Numerical Study of Three-dimensional Circulation and Hydrography in Halifax Harbour Using a Nested-grid Ocean Circulation Model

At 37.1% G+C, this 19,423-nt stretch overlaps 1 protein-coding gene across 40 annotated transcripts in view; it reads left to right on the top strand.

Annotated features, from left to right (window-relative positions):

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Halifax Harbour is one of the world's largest natural harbours and has significant environmental and economic value. A good understanding of oceanographic processes is required for pollution control and sustainable development of the Harbour. A five-level nested-grid coastal ocean circulation model known as the Nested-grid Coastal Ocean Prediction System for Halifax Harbour (NCOPS-HFX) is used to reconstruct the three-dimensional circulation and hydrography and associated temporal and spatial variability of the Harbour. The NCOPS-HFX is driven by tides, meteorological forcing, and buoyancy forcing associated with river and sewage discharges. Model performances are assessed by comparing model results with available observations including sea level from tide gauges, CTD observations, current meter records and monthly mean climatology of temperature and salinity. Model results are also used to examine the main physical processes affecting circulation and hydrography in the Harbour. It is found that the near-surface currents in the Harbour are significantly affected by tides and wind forcing with an intense tidal jet in the Narrows and a salinity front in the upper layer of Bedford Basin. The time-mean circulation produced by the model is characterized by a typical two-layer estuarine circulation with seaward flow in the upper layer and landward flow in the lower layer. The model also reproduces reasonably well the seasonal changes of temperature and salinity in the Harbour. Dispersion and retention in the Harbour are studied based on numerical passive tracer and particle tracking experiments. The e-folding flushing time is about 40 and 90 days in the upper and entire Bedford Basin respectively, 2-5 days over the Inner and Outer Harbour, and about 1 day in the Narrows.